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Pride and Power

by Jerry Ousley  
4/21/2017 / Christian Living

            Have you ever found yourself to be in a spot vividly described as being “between a rock and a hard place?”  It refers to being in a position where you cannot win.  You are faced with two or more choices none of which will turn out the way you’d like them to.  The word for that is “dilemma.”


            In the book of Daniel, chapter 6, we find the king of the Persians and Medes faced with such a choice.  In a nut shell the story goes like this:  Darius was well pleased with Daniel.  Even though he had been one of the captives from Judah, he had shown loyalty, honesty and obedience to the king.  Darius took favor in Daniel.  Of all the governors and leaders king Darius had appointed, he found Daniel to be by far the best and was contemplating making him the top leader of his empire under himself.  What an honor this would have been!


            However, the other leaders in the kingdom found out what Darius was intending to do and they didn’t like it one bit.  They were jealous of Daniel and began working to find some “dirt” on him.  But no matter where they looked they could find nothing on this man that would discredit him before the king.


            They reasoned that there was only one thing in which they could entrap Daniel and that was in his worship of God.  Daniel was in the habit of opening his window that looked in the direction of his homeland and the Jewish Temple that had once so magnificently stood, and pray to God.  He did this three times each day.  That was it.   If they could trick king Darius into signing a decree against the religion of Daniel then they could catch him up in illegal activity.  They knew that Daniel would never turn on his God.


            So they went to Darius, pumping him up with all kinds of compliments, telling him how powerful he was and how well liked he had become in the kingdom.  In their kingdom, the ruler was considered to be on an equal plain with the gods.  They reasoned that since Darius was so great that a decree should be made that none in their empire should worship any god for thirty days other than Darius, and that violators should be executed by being thrown into a den of hungry, starving lions.  Wow, there was no love lost between these guys and Daniel!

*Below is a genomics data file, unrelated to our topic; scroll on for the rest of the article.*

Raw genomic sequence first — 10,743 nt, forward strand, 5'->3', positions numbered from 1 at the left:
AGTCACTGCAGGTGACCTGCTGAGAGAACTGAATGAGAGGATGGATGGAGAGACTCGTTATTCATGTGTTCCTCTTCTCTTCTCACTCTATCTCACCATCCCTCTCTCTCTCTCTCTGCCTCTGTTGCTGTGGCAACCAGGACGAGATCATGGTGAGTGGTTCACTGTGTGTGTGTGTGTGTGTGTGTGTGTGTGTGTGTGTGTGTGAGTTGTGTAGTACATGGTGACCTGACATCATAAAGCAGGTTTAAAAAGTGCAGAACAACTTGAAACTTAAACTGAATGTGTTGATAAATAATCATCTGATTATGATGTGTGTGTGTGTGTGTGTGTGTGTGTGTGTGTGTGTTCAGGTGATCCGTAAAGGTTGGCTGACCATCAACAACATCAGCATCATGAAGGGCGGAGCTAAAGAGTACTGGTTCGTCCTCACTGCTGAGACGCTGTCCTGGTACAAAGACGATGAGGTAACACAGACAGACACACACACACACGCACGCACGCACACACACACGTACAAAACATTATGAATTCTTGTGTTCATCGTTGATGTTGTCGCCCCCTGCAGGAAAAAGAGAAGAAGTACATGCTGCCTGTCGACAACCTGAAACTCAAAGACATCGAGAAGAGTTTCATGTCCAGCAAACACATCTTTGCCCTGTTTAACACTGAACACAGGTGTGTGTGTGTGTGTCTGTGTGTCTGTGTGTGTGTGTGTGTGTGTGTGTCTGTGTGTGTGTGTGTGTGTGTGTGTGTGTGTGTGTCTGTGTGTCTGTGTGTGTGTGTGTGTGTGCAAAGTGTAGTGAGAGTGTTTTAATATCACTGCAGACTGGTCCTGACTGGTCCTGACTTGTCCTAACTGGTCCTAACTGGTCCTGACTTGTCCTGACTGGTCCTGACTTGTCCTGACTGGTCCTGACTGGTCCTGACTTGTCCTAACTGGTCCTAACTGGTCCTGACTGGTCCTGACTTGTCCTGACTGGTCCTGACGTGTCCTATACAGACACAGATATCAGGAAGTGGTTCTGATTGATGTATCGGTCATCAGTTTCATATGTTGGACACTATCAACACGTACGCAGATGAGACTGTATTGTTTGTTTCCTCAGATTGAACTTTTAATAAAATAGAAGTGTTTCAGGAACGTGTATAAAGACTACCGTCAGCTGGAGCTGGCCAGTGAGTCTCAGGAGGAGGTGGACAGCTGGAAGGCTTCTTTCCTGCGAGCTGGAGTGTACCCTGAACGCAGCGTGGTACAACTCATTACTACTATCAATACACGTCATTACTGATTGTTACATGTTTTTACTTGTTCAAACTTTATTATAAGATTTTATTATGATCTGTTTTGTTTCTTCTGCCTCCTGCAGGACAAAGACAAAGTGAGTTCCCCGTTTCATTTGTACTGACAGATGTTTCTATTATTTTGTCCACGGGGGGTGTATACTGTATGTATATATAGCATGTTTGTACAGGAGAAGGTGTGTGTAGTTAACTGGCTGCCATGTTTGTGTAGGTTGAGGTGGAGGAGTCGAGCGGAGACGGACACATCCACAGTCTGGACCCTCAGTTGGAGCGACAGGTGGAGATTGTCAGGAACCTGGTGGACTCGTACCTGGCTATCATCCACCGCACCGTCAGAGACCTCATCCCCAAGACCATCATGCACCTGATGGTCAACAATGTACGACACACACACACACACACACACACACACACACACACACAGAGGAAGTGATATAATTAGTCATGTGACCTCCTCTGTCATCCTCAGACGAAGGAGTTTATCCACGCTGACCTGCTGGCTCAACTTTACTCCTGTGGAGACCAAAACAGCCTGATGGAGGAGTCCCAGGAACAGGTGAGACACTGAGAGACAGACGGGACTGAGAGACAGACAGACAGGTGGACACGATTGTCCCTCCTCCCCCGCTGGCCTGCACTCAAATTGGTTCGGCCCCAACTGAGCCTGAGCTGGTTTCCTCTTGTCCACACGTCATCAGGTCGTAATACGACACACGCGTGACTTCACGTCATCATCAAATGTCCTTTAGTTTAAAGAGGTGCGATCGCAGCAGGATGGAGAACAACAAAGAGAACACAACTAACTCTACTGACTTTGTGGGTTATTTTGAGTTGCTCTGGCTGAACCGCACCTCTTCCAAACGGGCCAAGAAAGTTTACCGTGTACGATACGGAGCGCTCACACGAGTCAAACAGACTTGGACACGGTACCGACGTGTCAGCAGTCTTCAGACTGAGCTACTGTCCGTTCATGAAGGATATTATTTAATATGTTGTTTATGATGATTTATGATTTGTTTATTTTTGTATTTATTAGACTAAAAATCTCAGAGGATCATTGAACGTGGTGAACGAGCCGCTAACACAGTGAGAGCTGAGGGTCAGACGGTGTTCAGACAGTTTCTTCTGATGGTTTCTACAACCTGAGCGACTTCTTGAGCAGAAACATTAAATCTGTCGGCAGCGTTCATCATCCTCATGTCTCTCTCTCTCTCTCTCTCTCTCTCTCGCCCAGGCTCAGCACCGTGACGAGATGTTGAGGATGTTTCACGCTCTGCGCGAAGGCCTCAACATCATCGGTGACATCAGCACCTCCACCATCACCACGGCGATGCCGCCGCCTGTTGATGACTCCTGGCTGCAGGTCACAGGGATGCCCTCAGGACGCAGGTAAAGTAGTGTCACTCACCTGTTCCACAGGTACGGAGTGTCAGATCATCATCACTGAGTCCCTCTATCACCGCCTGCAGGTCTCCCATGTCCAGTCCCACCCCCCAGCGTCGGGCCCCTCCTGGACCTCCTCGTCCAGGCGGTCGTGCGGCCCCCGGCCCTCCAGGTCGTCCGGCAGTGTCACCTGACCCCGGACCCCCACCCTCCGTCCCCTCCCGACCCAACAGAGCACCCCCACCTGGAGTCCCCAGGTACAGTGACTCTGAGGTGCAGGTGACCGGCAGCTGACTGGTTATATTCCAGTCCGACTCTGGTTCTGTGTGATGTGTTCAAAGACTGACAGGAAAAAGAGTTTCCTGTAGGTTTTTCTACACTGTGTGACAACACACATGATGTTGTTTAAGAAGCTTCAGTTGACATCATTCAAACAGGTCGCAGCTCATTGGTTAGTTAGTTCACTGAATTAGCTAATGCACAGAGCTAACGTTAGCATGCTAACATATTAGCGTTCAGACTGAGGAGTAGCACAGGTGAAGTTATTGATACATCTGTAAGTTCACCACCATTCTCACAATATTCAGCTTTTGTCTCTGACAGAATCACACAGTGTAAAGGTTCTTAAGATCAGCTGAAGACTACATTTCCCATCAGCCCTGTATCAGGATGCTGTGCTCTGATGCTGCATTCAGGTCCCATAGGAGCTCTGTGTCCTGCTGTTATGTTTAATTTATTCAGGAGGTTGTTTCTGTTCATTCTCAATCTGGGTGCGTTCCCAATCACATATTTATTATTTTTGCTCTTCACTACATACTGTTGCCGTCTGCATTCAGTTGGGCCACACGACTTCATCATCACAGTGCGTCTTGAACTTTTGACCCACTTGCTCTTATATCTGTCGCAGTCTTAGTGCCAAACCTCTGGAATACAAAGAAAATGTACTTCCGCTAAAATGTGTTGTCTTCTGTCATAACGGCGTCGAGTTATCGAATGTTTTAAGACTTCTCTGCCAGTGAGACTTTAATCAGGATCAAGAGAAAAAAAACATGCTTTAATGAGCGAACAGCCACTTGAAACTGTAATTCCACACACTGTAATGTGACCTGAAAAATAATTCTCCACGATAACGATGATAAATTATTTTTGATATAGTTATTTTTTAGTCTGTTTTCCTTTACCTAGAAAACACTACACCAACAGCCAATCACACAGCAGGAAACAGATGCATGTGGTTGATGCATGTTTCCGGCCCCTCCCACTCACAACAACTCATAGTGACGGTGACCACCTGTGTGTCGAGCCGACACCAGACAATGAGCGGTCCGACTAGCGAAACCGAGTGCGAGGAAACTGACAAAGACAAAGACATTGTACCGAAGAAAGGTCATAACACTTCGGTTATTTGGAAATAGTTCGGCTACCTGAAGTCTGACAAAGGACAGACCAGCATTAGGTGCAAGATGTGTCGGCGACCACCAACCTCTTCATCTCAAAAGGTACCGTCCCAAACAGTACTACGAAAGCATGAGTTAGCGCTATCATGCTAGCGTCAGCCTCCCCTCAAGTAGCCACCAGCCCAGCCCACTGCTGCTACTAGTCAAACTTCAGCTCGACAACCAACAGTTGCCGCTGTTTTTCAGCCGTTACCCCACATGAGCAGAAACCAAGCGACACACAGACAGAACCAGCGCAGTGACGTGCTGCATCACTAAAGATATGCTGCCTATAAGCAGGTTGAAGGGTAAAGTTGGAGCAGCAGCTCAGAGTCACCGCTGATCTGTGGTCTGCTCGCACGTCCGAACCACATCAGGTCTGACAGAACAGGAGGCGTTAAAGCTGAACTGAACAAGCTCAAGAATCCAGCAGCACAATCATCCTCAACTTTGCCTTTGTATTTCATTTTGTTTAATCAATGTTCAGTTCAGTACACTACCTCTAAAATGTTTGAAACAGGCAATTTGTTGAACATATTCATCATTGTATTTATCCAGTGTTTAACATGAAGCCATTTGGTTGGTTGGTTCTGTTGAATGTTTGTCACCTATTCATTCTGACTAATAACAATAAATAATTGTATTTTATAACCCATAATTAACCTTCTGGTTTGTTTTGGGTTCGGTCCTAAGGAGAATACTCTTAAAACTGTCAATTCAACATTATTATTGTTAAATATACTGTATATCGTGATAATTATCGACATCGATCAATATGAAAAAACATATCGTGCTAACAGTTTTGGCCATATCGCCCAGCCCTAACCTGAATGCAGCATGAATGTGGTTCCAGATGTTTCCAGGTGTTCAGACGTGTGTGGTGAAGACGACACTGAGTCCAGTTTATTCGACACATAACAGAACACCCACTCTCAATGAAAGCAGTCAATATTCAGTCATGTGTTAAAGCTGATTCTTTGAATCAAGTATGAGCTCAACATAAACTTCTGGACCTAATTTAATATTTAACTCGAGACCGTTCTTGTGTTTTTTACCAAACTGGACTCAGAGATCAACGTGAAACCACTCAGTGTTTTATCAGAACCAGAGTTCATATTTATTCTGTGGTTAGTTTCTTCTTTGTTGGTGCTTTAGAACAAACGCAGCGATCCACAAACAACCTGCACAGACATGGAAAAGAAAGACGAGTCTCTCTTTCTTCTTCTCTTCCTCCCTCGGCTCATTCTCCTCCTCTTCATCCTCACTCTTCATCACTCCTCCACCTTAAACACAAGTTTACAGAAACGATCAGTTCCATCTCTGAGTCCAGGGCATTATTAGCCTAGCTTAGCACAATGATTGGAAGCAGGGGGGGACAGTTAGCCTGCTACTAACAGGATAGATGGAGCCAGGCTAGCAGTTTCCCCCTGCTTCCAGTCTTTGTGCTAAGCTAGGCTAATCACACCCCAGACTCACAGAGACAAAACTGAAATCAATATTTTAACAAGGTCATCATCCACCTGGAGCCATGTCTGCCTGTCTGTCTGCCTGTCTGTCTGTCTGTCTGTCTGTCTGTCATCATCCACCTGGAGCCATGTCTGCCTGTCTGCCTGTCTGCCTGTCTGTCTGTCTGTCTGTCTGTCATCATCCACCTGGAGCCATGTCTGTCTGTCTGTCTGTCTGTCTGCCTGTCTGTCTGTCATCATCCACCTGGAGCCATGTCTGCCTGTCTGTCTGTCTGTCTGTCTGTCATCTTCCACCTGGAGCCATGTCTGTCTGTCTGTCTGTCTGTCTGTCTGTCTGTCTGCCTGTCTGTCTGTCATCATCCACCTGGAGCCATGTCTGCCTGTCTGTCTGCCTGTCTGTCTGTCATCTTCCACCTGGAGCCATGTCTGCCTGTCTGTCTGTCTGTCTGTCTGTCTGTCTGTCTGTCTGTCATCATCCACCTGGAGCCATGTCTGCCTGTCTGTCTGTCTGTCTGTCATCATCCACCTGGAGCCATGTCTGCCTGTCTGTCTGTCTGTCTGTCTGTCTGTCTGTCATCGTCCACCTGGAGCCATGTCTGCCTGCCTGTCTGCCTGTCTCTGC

The king was intrigued with the idea.  Without thinking it through thoroughly he signed the decree and it was set in stone.  By their law any decree signed by the king could not be altered, even by the king himself.  It was a done deal.


            Of course, afterwards, these men staked out Daniel’s window and sure enough, just as he did each and every day, Daniel opened it and began to pray to the one true God.  They had him!  When they immediately reported it to the king, Darius realized what he had done.  He didn’t want to execute the best man in his kingdom just because he worshipped his God.  He knew at that precise moment that he had been tricked.


            But it wasn’t the men who convinced him to sign such a decree who were his worst enemies; it was his own self.  He had allowed himself to be lifted up in pride because of the great power he had.  He let these things rule in his heart instead of stopping to think it through clearly.  We’d call him a vain man.  But wait a minute; what of our own experiences with these two characteristics?  Of course most of us aren’t kings over a vast empire like Darius.  We could never be lifted up in such a way as this man.  The truth is that pride and power come in all shapes and sizes.  I’ve heard many poor people speak in pride because they felt they were better than the rich.  It doesn’t really make a lot of sense does it?


            In reality none of us are better than anyone else.  Some may have a pot-load of money that seemingly makes one more powerful than another.  Others may hold high offices, governing millions of people and that is certainly enough power to lift one up in pride.


            The fact is that in our own ways, whether poor and proud, or rich and proud and every degree in between, pride can be found in one shape or form.  In all cases it can be used of the devil to lift us up, thinking we are better than someone else, or that we have power over others and it will be used by our enemy, the devil, to put us in the same kind of dilemma in which Darius found himself.  What decision is your own pride and power causing you to make?

Jerry D. Ousley is the author of ïSoul Challengeï, ïSoul Journeyï, ïOrdealï, ïThe Spirit Bread Daily Devotional and his first novel ïThe Shoe Tree.ï Visit our website at to download these and more completely free of charge.

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